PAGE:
Bobby Bare and Shel Silverstein struck a partnership in the '70s that yielded the number one hit "Marie Laveau" and a few concept albums, of which Hard Time Hungrys is one. Created during the mid-'70s' economic recession, the album takes a hard look at poverty and unemployment, tempered with touches of world-weary humor. The songs are preceded by interview segments in which everyday people tell Bare of their plights, while the back cover photo shows a man picking through an alley trash can. "Alimony" and "Back Home in Huntsville Again" were the album's two hits, but both were only moderately successful, perhaps because the country audience preferred escapism to stark reality. Another explanation is that Silverstein's songs are not quite up to the level of those on his first collaboration with Bare, 1973's Sings Lullabys, Legends & Lies, although the powerful subject matter and the talent of the principals make this an admirable and rewarding album.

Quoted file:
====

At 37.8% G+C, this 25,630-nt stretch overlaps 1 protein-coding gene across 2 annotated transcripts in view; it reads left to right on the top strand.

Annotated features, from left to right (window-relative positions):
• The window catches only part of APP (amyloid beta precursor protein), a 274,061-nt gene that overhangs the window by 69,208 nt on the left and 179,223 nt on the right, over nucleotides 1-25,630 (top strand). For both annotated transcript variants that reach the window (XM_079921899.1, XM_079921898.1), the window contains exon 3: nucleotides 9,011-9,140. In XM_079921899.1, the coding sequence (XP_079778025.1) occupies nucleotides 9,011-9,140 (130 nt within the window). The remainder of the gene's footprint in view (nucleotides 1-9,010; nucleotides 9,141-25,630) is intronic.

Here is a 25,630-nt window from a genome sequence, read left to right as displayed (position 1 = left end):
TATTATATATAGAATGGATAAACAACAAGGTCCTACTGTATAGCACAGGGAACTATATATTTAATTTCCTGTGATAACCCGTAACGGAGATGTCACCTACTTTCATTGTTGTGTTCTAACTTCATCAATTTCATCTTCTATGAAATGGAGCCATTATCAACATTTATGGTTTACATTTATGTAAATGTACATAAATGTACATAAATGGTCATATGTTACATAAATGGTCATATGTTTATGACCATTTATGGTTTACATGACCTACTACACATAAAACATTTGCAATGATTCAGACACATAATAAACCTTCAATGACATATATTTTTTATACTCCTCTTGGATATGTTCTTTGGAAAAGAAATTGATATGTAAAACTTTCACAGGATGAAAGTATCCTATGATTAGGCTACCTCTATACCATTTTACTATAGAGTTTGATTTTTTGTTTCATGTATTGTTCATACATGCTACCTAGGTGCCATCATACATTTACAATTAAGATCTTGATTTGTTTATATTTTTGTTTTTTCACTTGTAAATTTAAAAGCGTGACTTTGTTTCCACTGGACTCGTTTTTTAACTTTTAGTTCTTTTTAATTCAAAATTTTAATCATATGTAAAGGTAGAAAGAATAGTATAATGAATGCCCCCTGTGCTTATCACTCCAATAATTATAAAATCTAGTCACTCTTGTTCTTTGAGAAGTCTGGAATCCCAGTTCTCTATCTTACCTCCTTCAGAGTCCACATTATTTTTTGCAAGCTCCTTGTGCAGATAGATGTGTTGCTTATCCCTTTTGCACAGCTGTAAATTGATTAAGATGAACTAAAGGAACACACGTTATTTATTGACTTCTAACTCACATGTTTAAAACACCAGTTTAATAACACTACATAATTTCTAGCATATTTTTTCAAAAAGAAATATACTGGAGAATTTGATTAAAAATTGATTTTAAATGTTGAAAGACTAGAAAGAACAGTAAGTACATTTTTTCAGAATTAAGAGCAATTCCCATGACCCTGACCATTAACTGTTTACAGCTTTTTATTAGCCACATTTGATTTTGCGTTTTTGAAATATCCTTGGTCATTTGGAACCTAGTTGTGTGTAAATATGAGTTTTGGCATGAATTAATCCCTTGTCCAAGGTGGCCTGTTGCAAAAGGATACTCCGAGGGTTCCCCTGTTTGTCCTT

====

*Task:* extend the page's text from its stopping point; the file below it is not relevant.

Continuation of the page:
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AllMusic Review by Greg Adams